Lampert’s Long Commute

Eddie Lampert is one of the wealthiest people in America. He is the chairman of Sears Holding Corporation and the founder and CEO of ESL Investments, a hedge fund that is estimated to be worth more than $10 billion.

Up until last year, he brought most of his wealth to Greenwich, Connecticut. That changed as soon as the state raised its taxes.

“When they did that, it forced out one of their wealthiest residents,” said Evan Rapoport, CEO of HedgeCo Networks. “Eddie Lampert was, I think, the fifth wealthiest person in Connecticut. He’s worth about $3 billion.” The jump in state taxes was one of the reasons that Lampert moved out of Connecticut.

“Potentially he was a forward-thinker, as I think a lot of hedge fund managers are, and had the foresight to see this trend in increased taxation as a result of the large amount of debt we carry both as a nation and in certain states and municipalities,” he said. “Understanding that taxation was going to increase, by Eddie moving to Miami and relocating, he saved himself not only the state taxes, but of course any city taxes that would exist.

Florida is not merely an alternative to Connecticut, however. It is also proving to be a popular alternative to New York.

“For a person that earns a million dollars, the difference in savings from someone that lives in New York versus someone that lives in Florida is $147,000 just from state and city taxes,” said Rapoport. “That’s 14.7 percent just in savings to live in Florida versus living in New York City.”

Best of all, financial professionals don’t have to be in Florida full-time. “You have to be here more than six months and have a residence here,” Rapoport explained. “But let me tell you, from saving $147,000, you could certainly rent a very nice house for over $10,000 a month or purchase a very nice house for over $10,000 a month and be down here and go back to New York when you need to.”

That, of course, is another benefit of being in Florida: the great accessibility to New York.

“If I need to be in New York City, I can hop on a flight from Palm Beach International Airport — which is 10 minutes away from us — and I can be in NYC in two-and-a-half hours,” said Rapoport. “I hop on a six-o-clock flight, I’m in NY by 8:30, I’m in the city by 9:00 or 9:30 and I can start taking meetings. That’s very easy.”

“In fact, I would compare that to some commutes from people in Connecticut who have an hour-and-a-half to two-hour commute from door to door, maybe more,” Rapoport added. “It’s not that different.”

Like many financial firms located outside of New York, HedgeCo Networks has an office in NYC.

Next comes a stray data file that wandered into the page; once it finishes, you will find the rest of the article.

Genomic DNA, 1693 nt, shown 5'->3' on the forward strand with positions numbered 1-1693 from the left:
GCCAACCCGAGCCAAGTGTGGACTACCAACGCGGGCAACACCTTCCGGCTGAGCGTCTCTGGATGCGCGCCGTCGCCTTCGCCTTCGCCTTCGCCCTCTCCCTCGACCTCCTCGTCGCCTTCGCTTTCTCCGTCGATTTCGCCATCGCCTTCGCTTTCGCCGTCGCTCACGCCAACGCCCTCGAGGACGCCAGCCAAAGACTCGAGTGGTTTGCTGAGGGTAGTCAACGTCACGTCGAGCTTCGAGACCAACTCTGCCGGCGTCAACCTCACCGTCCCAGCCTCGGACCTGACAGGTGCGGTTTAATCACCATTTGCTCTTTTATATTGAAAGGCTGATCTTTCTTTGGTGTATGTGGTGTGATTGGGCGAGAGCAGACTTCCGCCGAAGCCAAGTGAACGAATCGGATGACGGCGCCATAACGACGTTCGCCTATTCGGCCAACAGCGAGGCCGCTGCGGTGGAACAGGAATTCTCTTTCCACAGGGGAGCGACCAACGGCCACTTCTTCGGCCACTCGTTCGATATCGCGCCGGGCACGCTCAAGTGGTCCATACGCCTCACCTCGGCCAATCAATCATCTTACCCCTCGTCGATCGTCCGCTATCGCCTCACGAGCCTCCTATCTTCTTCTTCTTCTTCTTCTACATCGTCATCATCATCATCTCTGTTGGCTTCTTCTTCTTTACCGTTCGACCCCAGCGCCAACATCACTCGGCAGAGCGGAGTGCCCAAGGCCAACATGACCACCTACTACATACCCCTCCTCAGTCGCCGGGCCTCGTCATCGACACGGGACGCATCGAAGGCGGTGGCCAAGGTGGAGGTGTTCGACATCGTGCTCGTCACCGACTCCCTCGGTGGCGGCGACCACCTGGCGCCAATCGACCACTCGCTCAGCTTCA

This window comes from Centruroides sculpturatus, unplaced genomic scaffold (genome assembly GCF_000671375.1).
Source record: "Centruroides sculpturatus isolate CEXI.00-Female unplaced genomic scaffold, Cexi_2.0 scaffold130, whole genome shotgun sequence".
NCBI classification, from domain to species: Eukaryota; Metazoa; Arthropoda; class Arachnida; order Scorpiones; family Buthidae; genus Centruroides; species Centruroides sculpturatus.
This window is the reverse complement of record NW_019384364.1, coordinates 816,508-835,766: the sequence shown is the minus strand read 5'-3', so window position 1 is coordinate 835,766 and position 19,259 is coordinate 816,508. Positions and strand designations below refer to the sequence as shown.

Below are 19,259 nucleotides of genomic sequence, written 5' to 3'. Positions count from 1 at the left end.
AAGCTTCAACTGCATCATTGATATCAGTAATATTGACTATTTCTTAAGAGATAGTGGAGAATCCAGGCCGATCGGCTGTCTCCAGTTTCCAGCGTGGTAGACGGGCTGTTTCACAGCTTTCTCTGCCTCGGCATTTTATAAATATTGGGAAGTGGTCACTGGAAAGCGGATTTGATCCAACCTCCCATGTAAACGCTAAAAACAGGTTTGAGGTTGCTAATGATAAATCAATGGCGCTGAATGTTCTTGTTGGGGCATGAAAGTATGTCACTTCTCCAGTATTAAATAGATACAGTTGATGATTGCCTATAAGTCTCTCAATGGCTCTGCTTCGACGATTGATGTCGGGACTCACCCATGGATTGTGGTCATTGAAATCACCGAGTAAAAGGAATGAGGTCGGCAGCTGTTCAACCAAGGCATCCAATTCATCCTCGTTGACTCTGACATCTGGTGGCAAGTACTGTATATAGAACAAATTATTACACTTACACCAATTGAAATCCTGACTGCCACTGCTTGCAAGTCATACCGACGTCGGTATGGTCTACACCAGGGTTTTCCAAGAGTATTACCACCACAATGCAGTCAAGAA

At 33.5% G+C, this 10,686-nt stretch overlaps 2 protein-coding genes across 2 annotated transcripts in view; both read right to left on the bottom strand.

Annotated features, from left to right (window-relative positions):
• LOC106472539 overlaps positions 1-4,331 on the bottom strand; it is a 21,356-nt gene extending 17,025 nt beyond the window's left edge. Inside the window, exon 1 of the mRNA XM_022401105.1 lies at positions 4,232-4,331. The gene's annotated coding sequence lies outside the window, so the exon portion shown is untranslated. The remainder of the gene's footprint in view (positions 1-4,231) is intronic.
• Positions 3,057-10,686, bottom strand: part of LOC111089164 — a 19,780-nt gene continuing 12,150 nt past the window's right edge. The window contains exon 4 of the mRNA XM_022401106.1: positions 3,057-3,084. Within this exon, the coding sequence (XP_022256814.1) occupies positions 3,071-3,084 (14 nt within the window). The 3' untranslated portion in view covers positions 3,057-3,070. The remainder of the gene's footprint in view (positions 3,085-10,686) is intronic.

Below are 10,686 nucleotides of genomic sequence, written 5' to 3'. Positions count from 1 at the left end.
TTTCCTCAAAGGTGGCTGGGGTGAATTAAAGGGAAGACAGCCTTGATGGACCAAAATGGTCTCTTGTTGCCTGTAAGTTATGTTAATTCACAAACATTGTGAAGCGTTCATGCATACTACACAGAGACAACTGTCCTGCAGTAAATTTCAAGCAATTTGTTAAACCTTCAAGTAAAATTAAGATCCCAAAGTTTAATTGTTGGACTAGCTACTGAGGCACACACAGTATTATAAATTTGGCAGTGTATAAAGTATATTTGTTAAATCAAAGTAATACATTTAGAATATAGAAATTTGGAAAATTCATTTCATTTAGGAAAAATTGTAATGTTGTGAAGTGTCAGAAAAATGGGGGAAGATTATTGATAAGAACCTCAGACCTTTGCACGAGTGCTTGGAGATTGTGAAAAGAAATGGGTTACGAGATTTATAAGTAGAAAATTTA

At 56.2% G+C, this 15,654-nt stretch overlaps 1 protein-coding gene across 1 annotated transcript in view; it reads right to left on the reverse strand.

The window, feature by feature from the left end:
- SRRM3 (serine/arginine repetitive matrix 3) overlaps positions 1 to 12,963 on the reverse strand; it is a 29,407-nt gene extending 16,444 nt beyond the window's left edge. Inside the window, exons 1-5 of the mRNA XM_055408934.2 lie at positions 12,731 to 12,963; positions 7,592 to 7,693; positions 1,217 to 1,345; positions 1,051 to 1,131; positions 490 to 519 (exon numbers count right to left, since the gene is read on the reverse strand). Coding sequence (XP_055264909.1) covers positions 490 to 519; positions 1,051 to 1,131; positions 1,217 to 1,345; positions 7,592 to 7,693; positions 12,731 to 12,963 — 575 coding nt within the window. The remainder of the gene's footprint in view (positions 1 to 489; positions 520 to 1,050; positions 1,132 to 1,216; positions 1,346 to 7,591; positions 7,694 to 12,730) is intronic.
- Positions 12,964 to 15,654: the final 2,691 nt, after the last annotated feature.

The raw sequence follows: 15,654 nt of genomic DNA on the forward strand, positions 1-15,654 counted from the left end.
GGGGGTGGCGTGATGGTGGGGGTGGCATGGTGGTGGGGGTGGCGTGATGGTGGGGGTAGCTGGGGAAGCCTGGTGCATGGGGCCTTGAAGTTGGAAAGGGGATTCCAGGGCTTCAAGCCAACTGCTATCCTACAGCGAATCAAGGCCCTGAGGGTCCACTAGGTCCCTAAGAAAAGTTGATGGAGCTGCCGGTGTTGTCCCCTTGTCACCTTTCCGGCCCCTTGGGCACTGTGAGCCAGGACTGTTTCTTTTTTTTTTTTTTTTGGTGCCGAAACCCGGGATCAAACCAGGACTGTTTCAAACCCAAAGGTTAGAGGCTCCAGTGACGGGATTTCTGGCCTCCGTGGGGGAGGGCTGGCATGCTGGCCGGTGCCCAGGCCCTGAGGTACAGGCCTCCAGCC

“What we do is, senior management and our headquarters are down here in Florida, but we still keep a sales office in New York City, and we come up to New York when needed,” said Rapoport. “I think that’s one of the better ways to play this, if you will, and still have the networking opportunities and the abilities to take multiple investor meetings in a single day.”

That said, there are some firms that would be better off in New York. “There is no comparison relative to the investor base in New York City, especially the institutional investor base versus down here in Florida,” said Rapoport. “But if you’re a young, emerging fund that needs to get out there and spread the word, I think you’re better suited in New York than you would be down in Florida.But for those that are more established and can have multiple offices, it certainly is a huge benefit just to be down here from a taxation perspective.”


It is Not Just ABout Taxes

In addition to the tax benefits, Rapoport also praised the lower cost of living. “For fun, before I went on Fox Business the other night, I ran a cost of living calculator,” he said. “What I found was that someone that made $500,000 in Florida, the equivalent in New York City would be well over a million dollars. That’s a pretty big difference — almost double the cost of living (forgetting taxation, by the way, on top of that), to live in New York versus Florida.

“That is also another impetus behind people moving from New York to Florida — it’s simply more affordable. Property taxes are less, commercial real estate is less, so the operational expense of owning a business is less down here than it would be in New York City.”

Rapoport also appreciates the access to Latin America. “Miami, surprising to some, has the second-largest concentration of international and national banks here in the country,” he added. “It has become a large hub not only for Latin America but for Europe and for Asia.”

But it’s not just about taxes, cost of living expenses and other savings. Florida also provides its residents with an incredible lifestyle. Rapoport comments,  “what I mean by that is, if you’re someone that likes the outdoors — we’ve always had great weather, but the ability to play golf year-round, tennis, go boating, fishing — those are all tremendous benefits to being here in Florida. The lifestyle is one of the reasons I made the shift. Frankly I got tired of being in NYC and spending my weekends either taking long travels out to The Hamptons or the Jersey Shore in the summers or in the winters going to the stores and shopping and spending and not really enjoying some of those outdoor activities as much as I could down here.”

Rapoport said that he can sum up the benefits of Florida in just six words: “Affordability, availability, no snow, no subways.” It has been a while since Eddie Lampert had to be concerned with affordability and used the subway, but even he might appreciate the absence of snow, and he definitely appreciates the tax rates in the Sunshine State.



This is an edited version of an article from, reproduced with permission.